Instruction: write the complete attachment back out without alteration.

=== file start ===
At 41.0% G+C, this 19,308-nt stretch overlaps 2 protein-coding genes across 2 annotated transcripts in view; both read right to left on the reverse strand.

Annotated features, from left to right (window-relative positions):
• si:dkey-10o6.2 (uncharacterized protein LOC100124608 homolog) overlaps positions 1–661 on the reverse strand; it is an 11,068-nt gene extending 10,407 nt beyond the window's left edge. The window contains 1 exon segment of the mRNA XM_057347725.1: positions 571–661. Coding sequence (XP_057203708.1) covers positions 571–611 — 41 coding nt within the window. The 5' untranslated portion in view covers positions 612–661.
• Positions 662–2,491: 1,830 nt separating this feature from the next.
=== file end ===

At 41.0% G+C, this 19,308-nt stretch overlaps 2 protein-coding genes across 2 annotated transcripts in view; both read right to left on the reverse strand.

Annotated features, from left to right (window-relative positions):
• si:dkey-10o6.2 (uncharacterized protein LOC100124608 homolog) overlaps positions 1–661 on the reverse strand; it is an 11,068-nt gene extending 10,407 nt beyond the window's left edge. The window contains 1 exon segment of the mRNA XM_057347725.1: positions 571–661. Coding sequence (XP_057203708.1) covers positions 571–611 — 41 coding nt within the window. The 5' untranslated portion in view covers positions 612–661.
• Positions 662–2,491: 1,830 nt separating this feature from the next.